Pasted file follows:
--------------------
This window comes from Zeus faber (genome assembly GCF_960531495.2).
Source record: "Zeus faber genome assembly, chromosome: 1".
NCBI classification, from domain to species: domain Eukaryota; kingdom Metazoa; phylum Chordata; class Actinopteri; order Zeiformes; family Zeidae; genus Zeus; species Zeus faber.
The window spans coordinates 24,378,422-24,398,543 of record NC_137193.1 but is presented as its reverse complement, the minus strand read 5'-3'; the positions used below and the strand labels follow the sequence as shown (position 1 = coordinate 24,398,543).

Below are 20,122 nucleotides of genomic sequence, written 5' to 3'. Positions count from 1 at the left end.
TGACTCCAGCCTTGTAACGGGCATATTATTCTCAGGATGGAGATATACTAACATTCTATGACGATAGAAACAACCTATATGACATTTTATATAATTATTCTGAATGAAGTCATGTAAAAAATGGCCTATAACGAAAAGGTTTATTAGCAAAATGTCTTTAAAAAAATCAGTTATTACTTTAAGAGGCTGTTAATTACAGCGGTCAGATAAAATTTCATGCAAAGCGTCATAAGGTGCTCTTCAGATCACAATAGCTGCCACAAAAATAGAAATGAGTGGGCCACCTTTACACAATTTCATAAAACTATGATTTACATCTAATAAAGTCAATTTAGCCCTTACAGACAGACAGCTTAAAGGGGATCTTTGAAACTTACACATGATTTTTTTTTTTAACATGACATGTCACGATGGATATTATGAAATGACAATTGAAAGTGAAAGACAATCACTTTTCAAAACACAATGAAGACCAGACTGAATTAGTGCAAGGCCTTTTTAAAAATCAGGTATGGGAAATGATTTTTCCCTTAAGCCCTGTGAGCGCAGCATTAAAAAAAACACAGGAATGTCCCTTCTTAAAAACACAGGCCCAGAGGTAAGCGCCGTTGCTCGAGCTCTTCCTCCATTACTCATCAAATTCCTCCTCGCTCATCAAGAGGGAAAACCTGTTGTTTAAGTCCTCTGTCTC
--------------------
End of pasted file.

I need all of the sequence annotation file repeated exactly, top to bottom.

This window comes from Zeus faber (genome assembly GCF_960531495.2).
Source record: "Zeus faber genome assembly, chromosome: 1".
NCBI classification, from domain to species: domain Eukaryota; kingdom Metazoa; phylum Chordata; class Actinopteri; order Zeiformes; family Zeidae; genus Zeus; species Zeus faber.
The window spans coordinates 24,378,422-24,398,543 of record NC_137193.1 but is presented as its reverse complement, the minus strand read 5'-3'; the positions used below and the strand labels follow the sequence as shown (position 1 = coordinate 24,398,543).

Below are 20,122 nucleotides of genomic sequence, written 5' to 3'. Positions count from 1 at the left end.
TGACTCCAGCCTTGTAACGGGCATATTATTCTCAGGATGGAGATATACTAACATTCTATGACGATAGAAACAACCTATATGACATTTTATATAATTATTCTGAATGAAGTCATGTAAAAAATGGCCTATAACGAAAAGGTTTATTAGCAAAATGTCTTTAAAAAAATCAGTTATTACTTTAAGAGGCTGTTAATTACAGCGGTCAGATAAAATTTCATGCAAAGCGTCATAAGGTGCTCTTCAGATCACAATAGCTGCCACAAAAATAGAAATGAGTGGGCCACCTTTACACAATTTCATAAAACTATGATTTACATCTAATAAAGTCAATTTAGCCCTTACAGACAGACAGCTTAAAGGGGATCTTTGAAACTTACACATGATTTTTTTTTTTAACATGACATGTCACGATGGATATTATGAAATGACAATTGAAAGTGAAAGACAATCACTTTTCAAAACACAATGAAGACCAGACTGAATTAGTGCAAGGCCTTTTTAAAAATCAGGTATGGGAAATGATTTTTCCCTTAAGCCCTGTGAGCGCAGCATTAAAAAAAACACAGGAATGTCCCTTCTTAAAAACACAGGCCCAGAGGTAAGCGCCGTTGCTCGAGCTCTTCCTCCATTACTCATCAAATTCCTCCTCGCTCATCAAGAGGGAAAACCTGTTGTTTAAGTCCTCTGTCTC